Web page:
Bush begins all-out effort on tax plan
WASHINGTON (CNN) -- U.S. President George W. Bush begins an all-out effort Monday to sell his 10-year, $1.6 trillion across-the-board tax cut plan to some skeptical lawmakers.
Lawrence Lindsey, Bush's economic adviser, said the president "absolutely" supports making a tax cut retroactive to January 1 this year and "accelerating" the cut, in light of the sagging economy, to speed up benefits to taxpayers.
"The economic circumstances have changed," Lindsey told "Fox News Sunday."
"The members of Congress who came up to meet with the president this week all said so, and they want to see an acceleration of the tax cut, and so does the president."
An administration official, said the president will "indicate he supports making it retroactive and intends to work with Congress on it," but that the plan Bush will send to Congress on Thursday is the one he outlined during the presidential campaign.
Four families to join Bush
Bush will be joined Monday by four families, each of whom would fall into the four lower income tax brackets proposed by Bush, his aides said.
The president's proposal would cut the lowest income tax rate to 10 percent and the highest to 33 percent. The plan would change the five-rate income tax structure -- currently 15, 28, 31, 36, and 39.6 per cent -- to four lower rates, 10, 15, 25, and 33 percent.
On Tuesday the president is scheduled to visit small businesses in the Washington area to discuss how his plan would help create jobs.
The following day, the president plans to host a reunion of the so-called "tax-cut families" he highlighted throughout the presidential campaign to explain what his proposal would mean for families around the country.
Bush will send the "general outlines" of his tax cut proposal to Capitol Hill Thursday, said Ari Fleischer, the White House press secretary.
"The plan he is putting forth is what he outlined during the campaign," said Scott McClellan, a Bush spokesman.
Democrats say plan too big
In addition to an across-the-board cut in marginal tax rates over 10 years, Bush's plan would double the child tax credit to $1,000, reduce the tax penalty on married couples, eliminate the so-called "death tax" on inheritances, expand the charitable tax deduction, and make the research and development tax credit permanent, Bush aides said.
As an example, a family of four making $40,000 would keep at least $1,600 more a year under the president's plan, Lindsey said.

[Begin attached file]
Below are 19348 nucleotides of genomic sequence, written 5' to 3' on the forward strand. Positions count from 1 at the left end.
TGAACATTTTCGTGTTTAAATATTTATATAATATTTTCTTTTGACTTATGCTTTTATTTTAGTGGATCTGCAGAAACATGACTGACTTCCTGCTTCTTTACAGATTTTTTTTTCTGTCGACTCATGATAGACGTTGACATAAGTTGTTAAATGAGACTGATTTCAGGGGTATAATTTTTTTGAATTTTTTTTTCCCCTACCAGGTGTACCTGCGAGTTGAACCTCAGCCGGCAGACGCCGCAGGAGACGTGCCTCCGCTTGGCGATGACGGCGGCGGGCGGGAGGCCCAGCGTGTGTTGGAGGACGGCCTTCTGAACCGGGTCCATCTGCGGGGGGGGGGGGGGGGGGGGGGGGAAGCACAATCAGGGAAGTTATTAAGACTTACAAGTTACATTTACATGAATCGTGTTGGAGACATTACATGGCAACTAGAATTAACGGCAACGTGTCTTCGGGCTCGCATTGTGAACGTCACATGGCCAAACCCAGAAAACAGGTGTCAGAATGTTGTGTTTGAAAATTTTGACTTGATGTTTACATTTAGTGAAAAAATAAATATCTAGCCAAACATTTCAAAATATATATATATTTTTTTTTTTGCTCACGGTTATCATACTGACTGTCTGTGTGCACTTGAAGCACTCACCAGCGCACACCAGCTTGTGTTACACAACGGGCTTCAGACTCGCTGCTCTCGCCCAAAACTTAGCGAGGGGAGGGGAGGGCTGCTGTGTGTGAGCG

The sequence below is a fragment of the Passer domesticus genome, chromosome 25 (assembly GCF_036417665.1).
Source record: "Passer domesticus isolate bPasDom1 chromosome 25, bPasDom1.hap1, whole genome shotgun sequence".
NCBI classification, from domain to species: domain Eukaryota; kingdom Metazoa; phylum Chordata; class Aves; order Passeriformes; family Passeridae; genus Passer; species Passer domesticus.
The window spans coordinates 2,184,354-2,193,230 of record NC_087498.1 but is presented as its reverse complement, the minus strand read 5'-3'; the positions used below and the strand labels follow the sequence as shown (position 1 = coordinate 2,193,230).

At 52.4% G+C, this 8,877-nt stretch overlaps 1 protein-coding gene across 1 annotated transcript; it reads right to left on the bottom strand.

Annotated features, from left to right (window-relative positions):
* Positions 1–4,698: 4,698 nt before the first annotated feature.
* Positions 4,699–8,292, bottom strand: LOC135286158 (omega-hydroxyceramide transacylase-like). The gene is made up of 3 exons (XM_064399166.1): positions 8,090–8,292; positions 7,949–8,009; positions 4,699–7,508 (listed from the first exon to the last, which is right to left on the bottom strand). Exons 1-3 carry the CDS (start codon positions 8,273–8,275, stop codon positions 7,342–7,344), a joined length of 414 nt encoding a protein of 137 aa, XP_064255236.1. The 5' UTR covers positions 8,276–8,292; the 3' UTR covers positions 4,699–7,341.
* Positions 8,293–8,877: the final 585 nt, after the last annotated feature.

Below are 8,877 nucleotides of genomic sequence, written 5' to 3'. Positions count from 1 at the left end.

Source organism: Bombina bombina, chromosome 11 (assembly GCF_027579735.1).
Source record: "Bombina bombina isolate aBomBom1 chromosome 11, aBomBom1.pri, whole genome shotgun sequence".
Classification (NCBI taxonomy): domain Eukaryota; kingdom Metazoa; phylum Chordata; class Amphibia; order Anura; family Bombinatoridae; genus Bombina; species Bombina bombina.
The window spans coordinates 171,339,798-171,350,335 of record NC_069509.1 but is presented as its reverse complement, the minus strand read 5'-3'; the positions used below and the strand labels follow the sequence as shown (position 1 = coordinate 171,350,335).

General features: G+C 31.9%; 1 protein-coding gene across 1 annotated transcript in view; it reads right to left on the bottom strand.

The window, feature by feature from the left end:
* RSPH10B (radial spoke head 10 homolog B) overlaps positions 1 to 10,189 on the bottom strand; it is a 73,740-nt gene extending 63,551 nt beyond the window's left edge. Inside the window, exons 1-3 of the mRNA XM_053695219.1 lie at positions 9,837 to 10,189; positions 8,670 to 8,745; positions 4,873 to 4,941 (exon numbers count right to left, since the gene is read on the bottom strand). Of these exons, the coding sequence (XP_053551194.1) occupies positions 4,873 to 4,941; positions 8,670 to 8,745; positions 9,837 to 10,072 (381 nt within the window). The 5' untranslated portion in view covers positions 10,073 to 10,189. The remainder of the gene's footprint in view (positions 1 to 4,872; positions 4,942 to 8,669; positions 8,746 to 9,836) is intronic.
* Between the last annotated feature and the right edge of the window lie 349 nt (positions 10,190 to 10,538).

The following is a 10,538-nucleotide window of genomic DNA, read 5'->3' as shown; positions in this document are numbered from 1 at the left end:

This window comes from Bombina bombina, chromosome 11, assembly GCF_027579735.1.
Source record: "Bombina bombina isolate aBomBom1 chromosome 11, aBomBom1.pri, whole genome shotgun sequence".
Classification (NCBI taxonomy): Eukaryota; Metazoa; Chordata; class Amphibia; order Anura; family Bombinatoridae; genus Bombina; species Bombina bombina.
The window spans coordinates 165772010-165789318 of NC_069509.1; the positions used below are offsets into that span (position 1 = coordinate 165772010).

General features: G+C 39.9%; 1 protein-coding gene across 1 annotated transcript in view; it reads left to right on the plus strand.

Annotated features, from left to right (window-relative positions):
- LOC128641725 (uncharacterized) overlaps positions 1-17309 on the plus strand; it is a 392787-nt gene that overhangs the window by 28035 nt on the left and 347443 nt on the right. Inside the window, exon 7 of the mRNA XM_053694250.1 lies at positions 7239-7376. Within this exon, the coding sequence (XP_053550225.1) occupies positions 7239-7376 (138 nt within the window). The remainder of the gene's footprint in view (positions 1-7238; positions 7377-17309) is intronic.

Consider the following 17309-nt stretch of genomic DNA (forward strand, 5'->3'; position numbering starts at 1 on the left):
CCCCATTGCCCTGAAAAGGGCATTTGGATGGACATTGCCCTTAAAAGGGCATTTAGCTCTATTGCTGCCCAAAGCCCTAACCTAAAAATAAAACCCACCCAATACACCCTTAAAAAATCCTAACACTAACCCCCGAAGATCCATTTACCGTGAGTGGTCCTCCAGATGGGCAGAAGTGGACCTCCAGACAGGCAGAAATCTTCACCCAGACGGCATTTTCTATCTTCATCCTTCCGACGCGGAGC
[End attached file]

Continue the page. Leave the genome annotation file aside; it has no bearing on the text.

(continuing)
"That $40,000-a-year family with two kids could really use that $1,600 to retire that credit card debt, make a down payment on a car, and that's what we really want to see happen," said Lindsey.
But Democrats argue the president's plan is too large, threatening the federal budget surplus, and too generous to the wealthy.
"Forty-three per cent of the benefit goes to the wealthiest one per cent, those who are making $900,000 a year," said Sen. Kent Conrad, D-North Dakota. "There is no fairness in that."
But Democrats are willing to accept a larger tax cut that they supported during the presidential campaign in the range of $700 to $900 billion, targeting the lower and middle class, and devoting more money to domestic spending and debt reduction.
Some Republicans want bigger cut in taxes
As for Republicans, some lawmakers have been pushing an even larger tax cut than the one Bush is proposing. That come s in light of a federal budget surplus $1 trillion larger than originally predicted and the boosting of the tax cut idea cuts by Federal Reserve Chairman Alan Greenspan.
But Bush's economic advisers say the plan the president will send to Congress on Thursday is set firm at $1.6 trillion.
"No more, no less," said Lindsey.
In addition to trying to drum up support for his tax cut plan Monday, Bush will travel to the Commerce Department for the ceremonial swearing in of his long-time friend Don Evans as commerce secretary.
The president also plans to have his weekly meeting with Secretary of State Colin Powell, and he will host the first international leader to visit the White House since Bush took office, Canadian Prime Minister Jean Chretien.
Some Democrats wary of another Bush visit
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